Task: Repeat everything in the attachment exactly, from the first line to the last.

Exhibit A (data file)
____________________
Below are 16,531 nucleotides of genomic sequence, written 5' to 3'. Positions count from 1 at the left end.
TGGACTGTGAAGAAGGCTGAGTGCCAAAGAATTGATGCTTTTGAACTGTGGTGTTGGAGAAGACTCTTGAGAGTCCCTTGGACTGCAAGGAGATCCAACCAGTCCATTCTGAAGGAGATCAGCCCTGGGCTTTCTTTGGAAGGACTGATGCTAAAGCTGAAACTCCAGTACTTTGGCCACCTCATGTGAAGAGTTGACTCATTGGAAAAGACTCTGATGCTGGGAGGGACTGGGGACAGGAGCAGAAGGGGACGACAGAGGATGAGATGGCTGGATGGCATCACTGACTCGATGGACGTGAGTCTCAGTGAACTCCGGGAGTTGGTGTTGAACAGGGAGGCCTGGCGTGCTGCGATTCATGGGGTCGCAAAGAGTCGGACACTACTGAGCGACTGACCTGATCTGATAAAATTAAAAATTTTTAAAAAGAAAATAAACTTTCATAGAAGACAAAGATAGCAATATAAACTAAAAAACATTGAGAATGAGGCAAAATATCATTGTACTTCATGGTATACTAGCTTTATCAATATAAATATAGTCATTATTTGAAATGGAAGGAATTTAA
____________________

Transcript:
Below are 16,531 nucleotides of genomic sequence, written 5' to 3'. Positions count from 1 at the left end.
TGGACTGTGAAGAAGGCTGAGTGCCAAAGAATTGATGCTTTTGAACTGTGGTGTTGGAGAAGACTCTTGAGAGTCCCTTGGACTGCAAGGAGATCCAACCAGTCCATTCTGAAGGAGATCAGCCCTGGGCTTTCTTTGGAAGGACTGATGCTAAAGCTGAAACTCCAGTACTTTGGCCACCTCATGTGAAGAGTTGACTCATTGGAAAAGACTCTGATGCTGGGAGGGACTGGGGACAGGAGCAGAAGGGGACGACAGAGGATGAGATGGCTGGATGGCATCACTGACTCGATGGACGTGAGTCTCAGTGAACTCCGGGAGTTGGTGTTGAACAGGGAGGCCTGGCGTGCTGCGATTCATGGGGTCGCAAAGAGTCGGACACTACTGAGCGACTGACCTGATCTGATAAAATTAAAAATTTTTAAAAAGAAAATAAACTTTCATAGAAGACAAAGATAGCAATATAAACTAAAAAACATTGAGAATGAGGCAAAATATCATTGTACTTCATGGTATACTAGCTTTATCAATATAAATATAGTCATTATTTGAAATGGAAGGAATTTAA